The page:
If there's something we haven't done, it's visiting Ayala Museum. It's not that I don't want to go... it's just that given our busy schedules, every time we decide to actually do it, something happens.
Bobby has shared with us so much stories of him frequenting this museum growing up. And knowing me daw, maeenjoy ko talaga. I'm the typical tita who just loves all things lokal. To add, Ayala Museum has been in my bucketlist of museums that I want to visit with my boys. Apart from the knowledge I'll gain the very moment I walk in, I know that exposing my son (and future children) to these places will instill the love [both Bobby & I have] for the Philippines in him.
Ayala Museum came to life in 1967 when it was formally established as the project of the Filipinas Foundation - an initiative spearheaded by the Zobel's. It's a breathing space amidst the hustle and bustle of Metropolitan Manila. Located in Makati, it houses art pieces and historical collections that reflect the heart and soul of the Philippines.
Among the museum’s highlights is its collection of archeological artifacts, notably the Gold of Ancestors: Pre-Colonial Treasures in the Philippines, which serve as a testament to the Filipinos’ rich ancestry and inherent craftsmanship. They also have an impressive selection of trade ceramics from Southeast Asia and China from the Roberto T. Villanueva collection that are on display in the exhibition A Millennium of Contact, signifying the history of the country’s flourishing economic relationship with its neighbors. Art and the Order of Nature in Indigenous Philippine Textiles provides a new way of seeing this traditional craft. The textile collection was generously donated by Mercedes Zobel.
Ayala Museum regularly calendars various programs on history, contemporary art, music and design, including temporary exhibitions, lectures, artist/curator’s talks, workshops and performances.
In fact, after a successful run of G.A.M.E. (Greenbelt Ayala Museum Experience) last year, they welcome the weekend hosting another inspiring initiative ~ very timely as Independence Day is just around the corner.
A Day of Art & Culture
This June 10, Greenbelt invites the children of Hero Foundation, a non-profit organization that aims to help the families of fallen soldiers from the Armed Forces of the Philippines, to a day of arts & culture at the Ayala Museum. In addition, they will also be giving 50% of the day’s museum admission to the whole organization.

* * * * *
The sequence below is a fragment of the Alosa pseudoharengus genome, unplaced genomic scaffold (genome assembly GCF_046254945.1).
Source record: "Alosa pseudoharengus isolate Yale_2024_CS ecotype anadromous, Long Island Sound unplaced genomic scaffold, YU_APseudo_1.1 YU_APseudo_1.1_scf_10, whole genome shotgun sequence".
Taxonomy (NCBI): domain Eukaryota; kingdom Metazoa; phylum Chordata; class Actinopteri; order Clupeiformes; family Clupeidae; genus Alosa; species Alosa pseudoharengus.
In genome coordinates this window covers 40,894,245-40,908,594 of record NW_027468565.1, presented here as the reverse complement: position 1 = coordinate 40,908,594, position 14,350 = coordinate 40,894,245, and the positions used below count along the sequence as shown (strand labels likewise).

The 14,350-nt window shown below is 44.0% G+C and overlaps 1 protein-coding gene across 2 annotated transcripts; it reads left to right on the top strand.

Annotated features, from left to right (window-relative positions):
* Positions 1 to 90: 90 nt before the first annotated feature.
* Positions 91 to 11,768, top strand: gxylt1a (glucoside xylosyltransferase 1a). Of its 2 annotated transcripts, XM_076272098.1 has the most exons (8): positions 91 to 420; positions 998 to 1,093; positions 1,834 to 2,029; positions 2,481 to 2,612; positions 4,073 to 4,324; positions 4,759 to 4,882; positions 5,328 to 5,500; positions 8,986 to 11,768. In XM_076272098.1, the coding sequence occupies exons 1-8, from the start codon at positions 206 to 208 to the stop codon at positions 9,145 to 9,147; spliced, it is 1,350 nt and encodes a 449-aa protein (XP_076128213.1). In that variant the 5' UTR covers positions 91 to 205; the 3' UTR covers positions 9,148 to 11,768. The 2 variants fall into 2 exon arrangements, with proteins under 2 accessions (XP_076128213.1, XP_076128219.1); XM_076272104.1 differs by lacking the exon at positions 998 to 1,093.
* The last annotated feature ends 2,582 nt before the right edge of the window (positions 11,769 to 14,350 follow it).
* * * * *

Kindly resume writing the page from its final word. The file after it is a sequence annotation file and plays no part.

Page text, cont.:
This event is also open to all kids (ages 0-12). Come visit Ayala Museum for free by donating a toy, which will be given to the kids of Hero (Help Educate and Rear Orphans) Foundation.
There's so much to look forward to this Sunday. Imagine, Hobbes & Landes, Color Me Mine, Elait! Ice Cream and other concessionaires will be there to keep children entertained and satisfied. In addition, museum-goers will delight in the Bayanihan Hopping Spirit House, an art installation by Alwin Reamillo.
The collapsible bamboo-framed hut on stilts is emblematic of the revered Filipino value, bayanihan. The practice of bayanihan dates back centuries when townspeople would help carry a neighbor’s bahay kubo when moving to a new site. Reamillo’s Bayanihan Hopping Spirit House has made its own travels, from Sydney, in the Land Down Under, to Manila, where it currently resides at the Ayala Museum Plaza.
Paying tribute to our fallen heroes, Ayala Malls aims to nurture a deep appreciation and sense of pride among its young visitors with a day of fun-filled activities and surprises.
“This year’s G.A.M.E., BAYANIhan, is particularly inspiring and innovative as it provides a collaborative experience to the art-going public, while honoring our fallen heroes and their families,” says Mina Domingo, Greenbelt General Manager.
Whenever visiting the country, this museum is surely one of the best places to lose yourself in amazing contemporary art and uplift your spirit through the Philippines’ inspiring history.